Male Resident Killer Whale

Male killer whale

Male because of the large dorsal fin as the species shows considerable size difference between males and females. Adult males develop larger pectoral flippers, dorsal fins, tail flukes, and girths than females. Resident because the dorsal fin is rounded at the tip and curved and tapering while the transient is shorter and sharper. The other key reason that this is a resident is that it is coming close to the boat while transients are less curious and will not approach a boat.



Sunrise Just Missed

Lodge sunrise

The morning view across the bay in front of the Lodge. Guest are called between 6:30 and 7:00 for an 8:00 or 8:30 departure depending on the time of the season. A good breakfast is on the table and most important fresh coffee or tea. This photo shows the tail end of a beautiful sunrise over calm waters.



Too Many Salmon

Grizzly with salmon

When a grizzly bear is more concerned about a small piece of salmon on its leg than the one slipping into the water it means it is not worried about catching another. The white shapes in the water around the bear are salmon. The past summer was very hot, the water level in the river low which caused low oxygen content in the water and a die off of several thousand salmon. For this reason the grizzlies knew they could easily catch salmon to eat. This lasted for several weeks until the rains came and fresh salmon moved up river.



River Grizzly Bear

Shore walker grizzly

The first half of the grizzly bear watching season occurs along the shores of Knight Inlet, the Glendale River estuary and up the river. There are eight to ten bears that are in this area all the time then some come for a time then move on to another area. This bear we encountered while on the river was one of those around for a short time. It was very cautious and constantly glancing our way unlike the “resident” bears, which tend to ignore the boats and people. Normally the only thing that will really make a bear leave suddenly is another larger bear.



Steller Sea Lions 2 of 2


Steller sea lions are social and gather at various times throughout the year when mating and breeding are not taking place. They use traditional haul out sites (an area used for resting) and rookeries (an area used for breeding and rearing young) on remote and exposed islands. These sites can be rock shelves, ledges, boulders, and gravel or sand beaches. Even in crowds, the big bulls are unmistakable—they are three times larger than females.

Weight:   males: up to 2,500 pounds (1,120 kg)   females: up to 770 pounds (350 kg)   pups: about 35-50 pounds (16-22.5 kg)

Length:   males: about 10-11 feet (3-3.4 m)    females: about 7.5-9.5 feet (2.5-3.0 m)    pups: about 3.3 feet (1 m)



Stellar Sea Lions 1 of 2

Sea lions close

Steller sea lions range throughout the Pacific Rim (from northern California to Northern Honshu in Japan, and to the Bering Strait). About 70 percent of the Steller sea lion population reside in Alaska. They do not migrate like some pinnipeds, but they do move seasonally to different feeding and resting areas. Late May and early June as well as September and October seem to be the time of the year when there are more sea lions in our area. However over the past several years more have remained in the area all year.  In the water they do not seem that large but they are curious and often visit us as we watch them on shore (see tomorrows posting).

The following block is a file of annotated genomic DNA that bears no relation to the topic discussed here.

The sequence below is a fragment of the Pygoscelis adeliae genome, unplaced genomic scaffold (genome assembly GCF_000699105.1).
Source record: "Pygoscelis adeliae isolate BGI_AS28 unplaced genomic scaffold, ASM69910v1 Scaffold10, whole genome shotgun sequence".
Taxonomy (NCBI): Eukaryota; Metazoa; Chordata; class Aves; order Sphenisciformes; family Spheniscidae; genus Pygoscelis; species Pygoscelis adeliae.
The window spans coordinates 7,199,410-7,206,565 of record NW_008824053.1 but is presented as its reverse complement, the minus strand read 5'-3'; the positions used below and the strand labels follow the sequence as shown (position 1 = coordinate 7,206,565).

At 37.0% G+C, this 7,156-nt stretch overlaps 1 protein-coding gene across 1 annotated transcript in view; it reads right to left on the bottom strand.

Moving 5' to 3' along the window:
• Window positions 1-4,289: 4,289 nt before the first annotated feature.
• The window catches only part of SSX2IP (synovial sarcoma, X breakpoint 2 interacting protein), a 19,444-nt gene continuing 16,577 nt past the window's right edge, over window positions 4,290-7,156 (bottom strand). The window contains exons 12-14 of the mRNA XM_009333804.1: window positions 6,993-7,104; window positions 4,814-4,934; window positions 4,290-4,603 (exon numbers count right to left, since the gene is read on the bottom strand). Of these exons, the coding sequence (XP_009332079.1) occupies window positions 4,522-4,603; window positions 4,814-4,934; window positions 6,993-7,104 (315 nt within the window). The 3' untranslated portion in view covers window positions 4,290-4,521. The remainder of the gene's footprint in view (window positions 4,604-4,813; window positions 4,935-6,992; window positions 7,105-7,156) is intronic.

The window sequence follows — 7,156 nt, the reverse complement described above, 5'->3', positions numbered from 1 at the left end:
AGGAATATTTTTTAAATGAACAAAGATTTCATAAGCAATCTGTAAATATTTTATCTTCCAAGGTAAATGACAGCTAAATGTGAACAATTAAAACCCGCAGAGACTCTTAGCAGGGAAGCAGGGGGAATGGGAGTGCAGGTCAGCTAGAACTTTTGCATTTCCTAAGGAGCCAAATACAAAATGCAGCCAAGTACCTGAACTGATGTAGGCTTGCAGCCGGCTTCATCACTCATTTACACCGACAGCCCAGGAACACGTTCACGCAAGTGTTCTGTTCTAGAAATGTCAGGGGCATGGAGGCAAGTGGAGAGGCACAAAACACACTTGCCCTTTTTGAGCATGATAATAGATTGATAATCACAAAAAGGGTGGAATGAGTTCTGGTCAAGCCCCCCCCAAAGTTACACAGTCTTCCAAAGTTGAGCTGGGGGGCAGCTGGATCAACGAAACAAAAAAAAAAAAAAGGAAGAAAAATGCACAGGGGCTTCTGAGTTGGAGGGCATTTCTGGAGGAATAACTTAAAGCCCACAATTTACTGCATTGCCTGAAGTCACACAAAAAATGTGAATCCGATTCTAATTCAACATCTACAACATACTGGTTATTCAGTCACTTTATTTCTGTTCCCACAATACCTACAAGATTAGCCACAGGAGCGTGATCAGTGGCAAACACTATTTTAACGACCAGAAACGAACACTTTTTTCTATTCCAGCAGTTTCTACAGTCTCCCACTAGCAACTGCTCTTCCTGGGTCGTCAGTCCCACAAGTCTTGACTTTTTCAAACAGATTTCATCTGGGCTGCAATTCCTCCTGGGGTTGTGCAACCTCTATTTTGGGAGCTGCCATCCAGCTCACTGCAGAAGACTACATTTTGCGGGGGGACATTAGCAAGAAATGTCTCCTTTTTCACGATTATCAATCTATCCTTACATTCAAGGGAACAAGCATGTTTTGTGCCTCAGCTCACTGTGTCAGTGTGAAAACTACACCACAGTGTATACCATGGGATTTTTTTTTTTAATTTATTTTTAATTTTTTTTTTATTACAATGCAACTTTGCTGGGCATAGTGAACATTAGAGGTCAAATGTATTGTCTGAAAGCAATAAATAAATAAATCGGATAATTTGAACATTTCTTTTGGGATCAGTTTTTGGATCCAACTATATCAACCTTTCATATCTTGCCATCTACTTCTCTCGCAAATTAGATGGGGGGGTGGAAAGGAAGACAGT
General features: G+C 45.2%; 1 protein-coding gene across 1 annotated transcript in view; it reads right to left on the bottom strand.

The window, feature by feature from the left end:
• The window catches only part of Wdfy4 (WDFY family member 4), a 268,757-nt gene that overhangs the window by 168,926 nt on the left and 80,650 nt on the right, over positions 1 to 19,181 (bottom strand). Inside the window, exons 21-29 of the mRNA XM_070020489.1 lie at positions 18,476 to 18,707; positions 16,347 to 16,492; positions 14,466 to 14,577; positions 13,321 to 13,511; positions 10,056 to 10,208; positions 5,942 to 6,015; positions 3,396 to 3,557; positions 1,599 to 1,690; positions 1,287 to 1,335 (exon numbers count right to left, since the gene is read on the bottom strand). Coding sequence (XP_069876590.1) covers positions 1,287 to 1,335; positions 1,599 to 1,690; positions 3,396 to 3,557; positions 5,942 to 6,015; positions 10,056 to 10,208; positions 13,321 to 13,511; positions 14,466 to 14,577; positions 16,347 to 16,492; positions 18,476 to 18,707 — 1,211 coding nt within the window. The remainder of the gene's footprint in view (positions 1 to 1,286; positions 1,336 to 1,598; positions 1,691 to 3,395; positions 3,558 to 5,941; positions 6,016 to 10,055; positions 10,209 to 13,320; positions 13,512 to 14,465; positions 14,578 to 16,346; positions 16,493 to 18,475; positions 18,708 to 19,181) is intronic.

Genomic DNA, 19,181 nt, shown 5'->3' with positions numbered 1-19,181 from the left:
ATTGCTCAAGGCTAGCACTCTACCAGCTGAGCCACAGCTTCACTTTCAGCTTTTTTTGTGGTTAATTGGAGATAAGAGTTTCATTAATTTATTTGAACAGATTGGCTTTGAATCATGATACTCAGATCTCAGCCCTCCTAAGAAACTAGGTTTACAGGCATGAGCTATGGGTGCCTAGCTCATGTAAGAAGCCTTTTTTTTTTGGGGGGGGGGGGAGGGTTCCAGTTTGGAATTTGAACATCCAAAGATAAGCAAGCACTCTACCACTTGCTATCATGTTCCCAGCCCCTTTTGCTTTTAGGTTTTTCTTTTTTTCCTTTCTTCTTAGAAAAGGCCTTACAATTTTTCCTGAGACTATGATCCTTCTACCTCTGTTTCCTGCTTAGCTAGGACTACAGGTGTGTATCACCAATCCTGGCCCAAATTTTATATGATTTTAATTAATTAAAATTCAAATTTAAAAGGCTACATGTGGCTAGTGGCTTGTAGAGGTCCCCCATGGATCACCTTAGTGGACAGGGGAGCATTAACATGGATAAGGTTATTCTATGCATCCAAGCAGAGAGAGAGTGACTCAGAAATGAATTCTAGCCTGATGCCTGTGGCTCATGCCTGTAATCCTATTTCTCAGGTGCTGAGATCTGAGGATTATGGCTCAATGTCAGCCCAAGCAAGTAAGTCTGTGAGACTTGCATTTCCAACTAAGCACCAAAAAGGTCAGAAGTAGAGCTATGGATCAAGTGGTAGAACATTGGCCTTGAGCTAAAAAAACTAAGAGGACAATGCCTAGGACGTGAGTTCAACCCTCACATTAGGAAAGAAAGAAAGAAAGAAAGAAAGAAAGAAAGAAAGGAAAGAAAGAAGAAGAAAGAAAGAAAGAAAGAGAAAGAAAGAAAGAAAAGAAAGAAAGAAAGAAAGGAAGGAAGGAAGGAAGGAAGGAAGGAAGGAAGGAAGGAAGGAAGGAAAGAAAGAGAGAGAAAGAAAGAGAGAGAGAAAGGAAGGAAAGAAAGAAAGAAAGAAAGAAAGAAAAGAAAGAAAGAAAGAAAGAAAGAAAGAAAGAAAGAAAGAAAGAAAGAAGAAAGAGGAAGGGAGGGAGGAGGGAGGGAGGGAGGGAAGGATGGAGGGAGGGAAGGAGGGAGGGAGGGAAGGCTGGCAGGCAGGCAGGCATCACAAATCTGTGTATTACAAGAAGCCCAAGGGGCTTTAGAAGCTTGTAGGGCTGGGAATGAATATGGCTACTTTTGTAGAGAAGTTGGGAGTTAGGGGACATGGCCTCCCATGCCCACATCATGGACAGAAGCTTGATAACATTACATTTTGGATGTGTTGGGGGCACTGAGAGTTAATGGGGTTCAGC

Pacific white-sided dolphins

Pacific whitesided dolphins

Pacific white-sided dolphins are frequently viewed on all our wildlife tours.  There are estimated to be 900,000 pacific white-sided dolphins in the North Pacific. Dolphins travel in groups throughout their lives. In B.C., Pacific white-sided dolphins are usually encountered in groups of 10 – 100 animals, although some groups have been seen with 2,000 or more individuals. Dolphin remains are present in First Nation’s middens (waste heap) dating back 2,000 years, but were rare in B.C. during the 19th and 20th centuries. They were first spotted by fishermen in 1956 north of Vancouver Island, and sightings became more common in the 1980’s as Pacific white-sided dolphins started to spend more time in inshore waters and inlets along the B.C. coast. It’s possible that their long absence was related to a change in ocean temperatures and a shift in their prey distribution.


One for the Road

Grizzly cubs with salmon

We had been watching this mother catch, eat and share salmon with her cubs for about forty-five minutes. As this mother decided it was time to move on the one cub did not want to but a few growls and it grabbed the salmon it did not want to leave and started to follow. As first year cubs they do not stray to far from their mother even for food.


First Sighting of Grizzly Bears

Grizzly bear in river estuary

For the first half of the season at Grizzly Bear Lodge our bear tours require us to use a skiff to view the grizzlies along the shore of Knight Inlet and in the Glendale River. As the tide starts to rise we move up the river to view the grizzlies grazing on sedge grass or digging up roots and as the salmon arrive they are in the river. The first sighting (picture above) of a bear is the most exciting and the guests start taking photos and do not seem to listen when the guide says their will be better opportunities later (picture below). As we move up the river we stay to one side and the bears are often just across the river, a river that is only 15 to 20 meters (yards) wide. The bears have accepted our presence and as long as we are quiet and make no sudden moves we are ignored.

Grizzly bear family on river